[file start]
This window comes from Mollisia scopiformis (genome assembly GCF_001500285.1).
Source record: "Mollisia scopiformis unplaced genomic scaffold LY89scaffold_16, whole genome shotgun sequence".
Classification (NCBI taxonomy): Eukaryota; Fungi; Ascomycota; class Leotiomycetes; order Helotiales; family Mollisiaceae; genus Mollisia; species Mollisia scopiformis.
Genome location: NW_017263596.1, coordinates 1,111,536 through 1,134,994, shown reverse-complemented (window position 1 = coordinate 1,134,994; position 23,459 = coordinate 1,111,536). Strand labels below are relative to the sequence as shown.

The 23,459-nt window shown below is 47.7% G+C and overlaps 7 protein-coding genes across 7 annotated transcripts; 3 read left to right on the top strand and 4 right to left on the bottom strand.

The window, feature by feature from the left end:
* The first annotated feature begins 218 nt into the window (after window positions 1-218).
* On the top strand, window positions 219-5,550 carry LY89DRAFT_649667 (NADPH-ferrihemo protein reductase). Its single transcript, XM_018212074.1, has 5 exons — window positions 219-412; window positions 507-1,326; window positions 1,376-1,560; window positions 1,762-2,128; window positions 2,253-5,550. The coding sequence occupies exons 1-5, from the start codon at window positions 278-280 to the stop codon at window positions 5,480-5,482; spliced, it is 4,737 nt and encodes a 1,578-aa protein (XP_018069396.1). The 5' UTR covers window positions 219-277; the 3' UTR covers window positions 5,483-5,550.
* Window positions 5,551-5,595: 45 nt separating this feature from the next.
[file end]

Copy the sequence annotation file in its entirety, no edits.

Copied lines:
This window comes from Mollisia scopiformis (genome assembly GCF_001500285.1).
Source record: "Mollisia scopiformis unplaced genomic scaffold LY89scaffold_16, whole genome shotgun sequence".
Classification (NCBI taxonomy): Eukaryota; Fungi; Ascomycota; class Leotiomycetes; order Helotiales; family Mollisiaceae; genus Mollisia; species Mollisia scopiformis.
Genome location: NW_017263596.1, coordinates 1,111,536 through 1,134,994, shown reverse-complemented (window position 1 = coordinate 1,134,994; position 23,459 = coordinate 1,111,536). Strand labels below are relative to the sequence as shown.

The 23,459-nt window shown below is 47.7% G+C and overlaps 7 protein-coding genes across 7 annotated transcripts; 3 read left to right on the top strand and 4 right to left on the bottom strand.

The window, feature by feature from the left end:
* The first annotated feature begins 218 nt into the window (after window positions 1-218).
* On the top strand, window positions 219-5,550 carry LY89DRAFT_649667 (NADPH-ferrihemo protein reductase). Its single transcript, XM_018212074.1, has 5 exons — window positions 219-412; window positions 507-1,326; window positions 1,376-1,560; window positions 1,762-2,128; window positions 2,253-5,550. The coding sequence occupies exons 1-5, from the start codon at window positions 278-280 to the stop codon at window positions 5,480-5,482; spliced, it is 4,737 nt and encodes a 1,578-aa protein (XP_018069396.1). The 5' UTR covers window positions 219-277; the 3' UTR covers window positions 5,483-5,550.
* Window positions 5,551-5,595: 45 nt separating this feature from the next.